The Social Security Secrets Series Episode 3: Getting Approved for Social Security – Who Makes the Decision and How?

In the last two episodes of The Social Security Secrets Series, we talked about the first two steps in the SSI/SSDI application process: financial eligibility and the basic application process. Now that you have submitted your application to the Social Security Administration (SSA), what happens?

SSA will forward your application to a state agency called Disability Determination Services, or DDS. (Any of you who are familiar with my background may remember that, in my pre-attorney days, I worked as a claims examiner at DDS). DDS claims examiners, in conjunction with a medical doctor or psychologist, make the final decision of whether or not you meet SSA’s definition of “disabled.” They request and review your medical records for your medical conditions, specific lab or test results, results of physical or mental status evaluations, medications you are prescribed, and progress notes. If DDS needs more medical evidence to determine whether you are disabled, they may schedule a medical examination for you, called a Consultative Examination.

DDS will also mail questionnaires to you and, in some situations, the third party contact you listed on your application. These questionnaires gather information on your ability to function on a daily basis.

These questionnaires may seem unimportant compared to the medical evidence, but this functional evidence is truly the key to getting approved. You must be 100% open and honest when answering these questionnaires if you want DDS to fairly evaluate your case.

The claims examiners and doctors on staff at DDS review all of your medical records and questionnaires to decide whether you are disabled under SSA’s criteria. In making this decision, DDS follows a process called sequential evaluation. Sequential evaluation is a five-step process that can get a bit complicated, so I will give you a condensed version here and provide more detail in later posts.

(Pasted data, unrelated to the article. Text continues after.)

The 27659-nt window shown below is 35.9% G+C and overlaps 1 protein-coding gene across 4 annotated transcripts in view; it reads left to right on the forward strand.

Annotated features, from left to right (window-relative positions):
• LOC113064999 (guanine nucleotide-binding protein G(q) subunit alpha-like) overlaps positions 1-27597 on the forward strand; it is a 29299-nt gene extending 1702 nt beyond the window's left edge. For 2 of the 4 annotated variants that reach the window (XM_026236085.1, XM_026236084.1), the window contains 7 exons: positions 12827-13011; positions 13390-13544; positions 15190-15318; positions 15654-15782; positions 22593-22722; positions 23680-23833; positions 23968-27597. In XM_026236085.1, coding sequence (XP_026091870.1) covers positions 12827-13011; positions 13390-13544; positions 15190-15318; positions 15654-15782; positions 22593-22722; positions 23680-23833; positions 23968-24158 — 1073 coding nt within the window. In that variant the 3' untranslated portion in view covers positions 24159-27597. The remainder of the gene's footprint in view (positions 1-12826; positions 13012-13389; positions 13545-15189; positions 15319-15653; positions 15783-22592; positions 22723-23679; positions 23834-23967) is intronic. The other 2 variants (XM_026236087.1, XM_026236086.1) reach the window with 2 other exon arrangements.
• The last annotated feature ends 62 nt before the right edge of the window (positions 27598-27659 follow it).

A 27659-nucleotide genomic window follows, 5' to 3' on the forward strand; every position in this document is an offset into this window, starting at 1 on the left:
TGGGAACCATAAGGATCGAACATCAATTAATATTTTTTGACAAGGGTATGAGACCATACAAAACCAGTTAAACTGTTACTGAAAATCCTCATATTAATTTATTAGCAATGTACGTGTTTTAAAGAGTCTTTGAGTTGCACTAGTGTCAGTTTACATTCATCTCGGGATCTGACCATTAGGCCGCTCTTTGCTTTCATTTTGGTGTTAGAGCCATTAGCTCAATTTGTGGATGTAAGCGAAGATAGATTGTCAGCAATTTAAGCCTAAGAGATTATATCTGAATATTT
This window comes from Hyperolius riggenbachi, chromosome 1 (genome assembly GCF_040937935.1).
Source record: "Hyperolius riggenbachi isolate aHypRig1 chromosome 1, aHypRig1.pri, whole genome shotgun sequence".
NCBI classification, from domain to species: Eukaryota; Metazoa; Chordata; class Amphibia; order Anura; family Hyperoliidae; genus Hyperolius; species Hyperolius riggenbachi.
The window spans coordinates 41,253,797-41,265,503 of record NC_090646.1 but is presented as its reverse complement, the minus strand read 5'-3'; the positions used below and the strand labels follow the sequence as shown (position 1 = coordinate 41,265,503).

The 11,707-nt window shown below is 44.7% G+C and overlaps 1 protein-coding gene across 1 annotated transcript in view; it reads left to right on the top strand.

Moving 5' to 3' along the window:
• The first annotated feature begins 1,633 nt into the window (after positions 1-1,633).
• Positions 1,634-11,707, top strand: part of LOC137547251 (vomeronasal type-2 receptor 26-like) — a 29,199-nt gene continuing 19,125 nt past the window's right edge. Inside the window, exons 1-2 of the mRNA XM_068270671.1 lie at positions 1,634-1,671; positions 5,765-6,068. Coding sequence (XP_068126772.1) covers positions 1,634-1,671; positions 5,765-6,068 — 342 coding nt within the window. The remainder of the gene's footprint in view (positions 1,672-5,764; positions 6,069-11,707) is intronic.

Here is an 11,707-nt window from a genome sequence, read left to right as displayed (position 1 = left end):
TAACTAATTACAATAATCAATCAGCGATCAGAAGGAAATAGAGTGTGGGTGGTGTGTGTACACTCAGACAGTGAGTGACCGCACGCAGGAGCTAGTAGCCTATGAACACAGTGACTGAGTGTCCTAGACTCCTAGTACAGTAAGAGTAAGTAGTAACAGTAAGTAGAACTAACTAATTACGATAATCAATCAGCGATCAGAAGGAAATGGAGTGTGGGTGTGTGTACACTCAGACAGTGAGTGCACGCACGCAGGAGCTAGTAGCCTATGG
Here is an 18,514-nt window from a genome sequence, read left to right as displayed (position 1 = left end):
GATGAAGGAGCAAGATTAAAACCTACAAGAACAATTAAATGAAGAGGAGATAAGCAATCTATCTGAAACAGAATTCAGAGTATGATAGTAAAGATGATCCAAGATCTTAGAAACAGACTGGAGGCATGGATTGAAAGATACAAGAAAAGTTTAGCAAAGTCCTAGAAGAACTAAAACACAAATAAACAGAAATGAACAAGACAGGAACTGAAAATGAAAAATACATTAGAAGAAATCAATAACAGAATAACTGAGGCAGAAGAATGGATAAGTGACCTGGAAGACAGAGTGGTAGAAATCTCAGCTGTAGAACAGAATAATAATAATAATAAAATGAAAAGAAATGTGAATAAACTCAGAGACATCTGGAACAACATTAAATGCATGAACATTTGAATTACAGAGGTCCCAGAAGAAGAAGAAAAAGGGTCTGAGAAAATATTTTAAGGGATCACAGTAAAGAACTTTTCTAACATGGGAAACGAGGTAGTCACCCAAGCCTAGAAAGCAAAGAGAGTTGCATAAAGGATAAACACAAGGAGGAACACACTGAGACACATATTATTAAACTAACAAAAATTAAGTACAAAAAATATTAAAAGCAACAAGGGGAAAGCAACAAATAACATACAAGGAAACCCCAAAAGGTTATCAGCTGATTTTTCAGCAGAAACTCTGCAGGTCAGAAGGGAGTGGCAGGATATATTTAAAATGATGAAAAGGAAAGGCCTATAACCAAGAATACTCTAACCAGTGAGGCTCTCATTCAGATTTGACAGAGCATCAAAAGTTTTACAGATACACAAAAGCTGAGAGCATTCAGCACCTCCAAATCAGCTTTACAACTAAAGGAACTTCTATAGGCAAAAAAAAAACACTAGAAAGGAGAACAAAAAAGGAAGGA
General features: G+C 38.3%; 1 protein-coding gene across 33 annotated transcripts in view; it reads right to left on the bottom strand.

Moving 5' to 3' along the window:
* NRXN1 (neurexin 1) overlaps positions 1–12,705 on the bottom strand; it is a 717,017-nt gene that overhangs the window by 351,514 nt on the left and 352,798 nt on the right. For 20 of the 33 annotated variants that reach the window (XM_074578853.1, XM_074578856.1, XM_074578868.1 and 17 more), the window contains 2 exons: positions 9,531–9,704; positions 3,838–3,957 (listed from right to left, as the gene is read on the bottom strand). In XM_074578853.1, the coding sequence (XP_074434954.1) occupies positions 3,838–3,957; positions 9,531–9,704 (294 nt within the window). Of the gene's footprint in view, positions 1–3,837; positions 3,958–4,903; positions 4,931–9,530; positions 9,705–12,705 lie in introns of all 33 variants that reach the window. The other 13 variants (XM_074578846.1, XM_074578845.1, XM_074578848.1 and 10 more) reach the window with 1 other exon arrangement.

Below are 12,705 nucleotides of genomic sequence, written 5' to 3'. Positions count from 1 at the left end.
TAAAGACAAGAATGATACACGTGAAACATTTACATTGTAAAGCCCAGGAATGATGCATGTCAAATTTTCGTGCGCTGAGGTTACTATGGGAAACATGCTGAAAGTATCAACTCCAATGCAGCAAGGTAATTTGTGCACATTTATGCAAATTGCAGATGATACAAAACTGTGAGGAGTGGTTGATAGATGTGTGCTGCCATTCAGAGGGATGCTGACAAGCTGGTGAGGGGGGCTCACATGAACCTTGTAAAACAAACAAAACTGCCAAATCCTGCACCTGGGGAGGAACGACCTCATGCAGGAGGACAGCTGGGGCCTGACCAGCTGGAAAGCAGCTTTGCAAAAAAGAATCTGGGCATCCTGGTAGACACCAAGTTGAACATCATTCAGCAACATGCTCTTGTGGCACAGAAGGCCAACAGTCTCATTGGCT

Step 1: Is the claimant (you, the applicant) working at or above SGA[1]?
  • Yes: Claim denied
  • No: Continue to Step 2
Step 2: Is the claimant diagnosed with a severe medical or psychological condition?
  • Yes: Continue to Step 3
  • No: Claim denied
Step 3: Does this condition meet or medically equal the listings[2]?
  • Yes: Claim approved
  • No: Continue to Step 4
Step 4: If no, can the claimant perform her past work?
  • Yes: Claim denied
  • No: Continue to Step 5
Step 5: If no, can the claimant perform any other work?
  • Yes: Claim denied
  • No: Claim approved

If you are approved, you will receive a letter in the mail with instructions on what to do next to get your benefits started. Depending on when DDS decided your disability began, you may receive a lump sum payment for back-benefits in addition to monthly payments moving forward.

If you are denied, you can appeal. If you appeal, your case will go back to DDS for a second review, called a Reconsideration.

The next several installments of Social Security Secrets will discuss the appeals process, so be sure to follow the blog (in the side bar) to learn what to do if you are denied.


[1] SGA is defined in a dollar amount that changes every year. In 2018, the SGA level is $1,180 per month. 

[2] The listings are a list of medical and psychological conditions, with specific symptoms or findings for each condition. If you “meet” or “medically equal” a listing, it means that your condition meets the criteria laid out in the listings. These are very severe impairments. Most people do not get approved at this step. For more information and a link to the listings: https://blevinslawllc.com/social-security.

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Author: Kathryn L. Blevins, Esq.

Attorney. Small business owner. Military family. I am the owner and attorney at Blevins Law, LLC. My firm focuses on Social Security disability claims (SSI and SSDI), Veterans' Disability Compensation, Advance Medical Directives and medical and financial powers of attorney. I also assist veterans assessing other types of VA benefits they may be eligible for. I am licensed in Maryland and Washington, D.C., and am a VA Accredited Attorney. I am the proud wife of an Army veteran, and the proud mother of two amazing children and three rescued fur children.

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